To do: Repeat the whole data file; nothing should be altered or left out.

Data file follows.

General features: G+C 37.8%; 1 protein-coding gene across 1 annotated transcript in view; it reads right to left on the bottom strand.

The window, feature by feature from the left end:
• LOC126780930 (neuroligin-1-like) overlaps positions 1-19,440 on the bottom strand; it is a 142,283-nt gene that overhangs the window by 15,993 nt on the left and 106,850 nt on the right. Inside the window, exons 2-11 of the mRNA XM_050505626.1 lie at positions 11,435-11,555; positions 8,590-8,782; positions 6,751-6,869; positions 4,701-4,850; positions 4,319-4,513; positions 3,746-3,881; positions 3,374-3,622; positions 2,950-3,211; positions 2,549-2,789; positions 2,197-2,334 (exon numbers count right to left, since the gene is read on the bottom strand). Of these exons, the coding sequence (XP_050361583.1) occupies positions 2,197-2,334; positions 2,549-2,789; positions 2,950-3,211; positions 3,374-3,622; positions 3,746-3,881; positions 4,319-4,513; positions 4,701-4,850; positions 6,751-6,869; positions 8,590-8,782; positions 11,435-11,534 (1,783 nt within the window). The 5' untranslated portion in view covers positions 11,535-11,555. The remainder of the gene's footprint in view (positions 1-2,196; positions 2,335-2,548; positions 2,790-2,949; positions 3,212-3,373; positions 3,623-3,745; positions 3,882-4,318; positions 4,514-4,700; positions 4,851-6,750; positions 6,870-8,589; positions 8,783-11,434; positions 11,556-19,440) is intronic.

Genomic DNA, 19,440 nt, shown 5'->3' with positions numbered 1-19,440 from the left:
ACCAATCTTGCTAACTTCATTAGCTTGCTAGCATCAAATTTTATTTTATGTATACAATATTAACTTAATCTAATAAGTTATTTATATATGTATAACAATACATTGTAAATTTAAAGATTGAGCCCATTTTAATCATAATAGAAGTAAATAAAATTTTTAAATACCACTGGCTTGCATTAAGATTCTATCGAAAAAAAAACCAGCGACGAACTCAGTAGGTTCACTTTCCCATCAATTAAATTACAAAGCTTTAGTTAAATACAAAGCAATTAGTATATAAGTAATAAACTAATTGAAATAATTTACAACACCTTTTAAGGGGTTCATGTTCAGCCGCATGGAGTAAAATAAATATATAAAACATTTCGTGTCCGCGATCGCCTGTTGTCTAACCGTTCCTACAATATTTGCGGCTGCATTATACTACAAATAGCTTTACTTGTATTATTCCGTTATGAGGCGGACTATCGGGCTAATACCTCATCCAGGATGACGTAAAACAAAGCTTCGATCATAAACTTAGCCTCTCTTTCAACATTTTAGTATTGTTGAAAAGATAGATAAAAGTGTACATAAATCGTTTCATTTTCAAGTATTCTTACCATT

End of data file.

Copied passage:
General features: G+C 37.8%; 1 protein-coding gene across 1 annotated transcript in view; it reads right to left on the bottom strand.

The window, feature by feature from the left end:
• LOC126780930 (neuroligin-1-like) overlaps positions 1-19,440 on the bottom strand; it is a 142,283-nt gene that overhangs the window by 15,993 nt on the left and 106,850 nt on the right. Inside the window, exons 2-11 of the mRNA XM_050505626.1 lie at positions 11,435-11,555; positions 8,590-8,782; positions 6,751-6,869; positions 4,701-4,850; positions 4,319-4,513; positions 3,746-3,881; positions 3,374-3,622; positions 2,950-3,211; positions 2,549-2,789; positions 2,197-2,334 (exon numbers count right to left, since the gene is read on the bottom strand). Of these exons, the coding sequence (XP_050361583.1) occupies positions 2,197-2,334; positions 2,549-2,789; positions 2,950-3,211; positions 3,374-3,622; positions 3,746-3,881; positions 4,319-4,513; positions 4,701-4,850; positions 6,751-6,869; positions 8,590-8,782; positions 11,435-11,534 (1,783 nt within the window). The 5' untranslated portion in view covers positions 11,535-11,555. The remainder of the gene's footprint in view (positions 1-2,196; positions 2,335-2,548; positions 2,790-2,949; positions 3,212-3,373; positions 3,623-3,745; positions 3,882-4,318; positions 4,514-4,700; positions 4,851-6,750; positions 6,870-8,589; positions 8,783-11,434; positions 11,556-19,440) is intronic.

Genomic DNA, 19,440 nt, shown 5'->3' with positions numbered 1-19,440 from the left:
ACCAATCTTGCTAACTTCATTAGCTTGCTAGCATCAAATTTTATTTTATGTATACAATATTAACTTAATCTAATAAGTTATTTATATATGTATAACAATACATTGTAAATTTAAAGATTGAGCCCATTTTAATCATAATAGAAGTAAATAAAATTTTTAAATACCACTGGCTTGCATTAAGATTCTATCGAAAAAAAAACCAGCGACGAACTCAGTAGGTTCACTTTCCCATCAATTAAATTACAAAGCTTTAGTTAAATACAAAGCAATTAGTATATAAGTAATAAACTAATTGAAATAATTTACAACACCTTTTAAGGGGTTCATGTTCAGCCGCATGGAGTAAAATAAATATATAAAACATTTCGTGTCCGCGATCGCCTGTTGTCTAACCGTTCCTACAATATTTGCGGCTGCATTATACTACAAATAGCTTTACTTGTATTATTCCGTTATGAGGCGGACTATCGGGCTAATACCTCATCCAGGATGACGTAAAACAAAGCTTCGATCATAAACTTAGCCTCTCTTTCAACATTTTAGTATTGTTGAAAAGATAGATAAAAGTGTACATAAATCGTTTCATTTTCAAGTATTCTTACCATT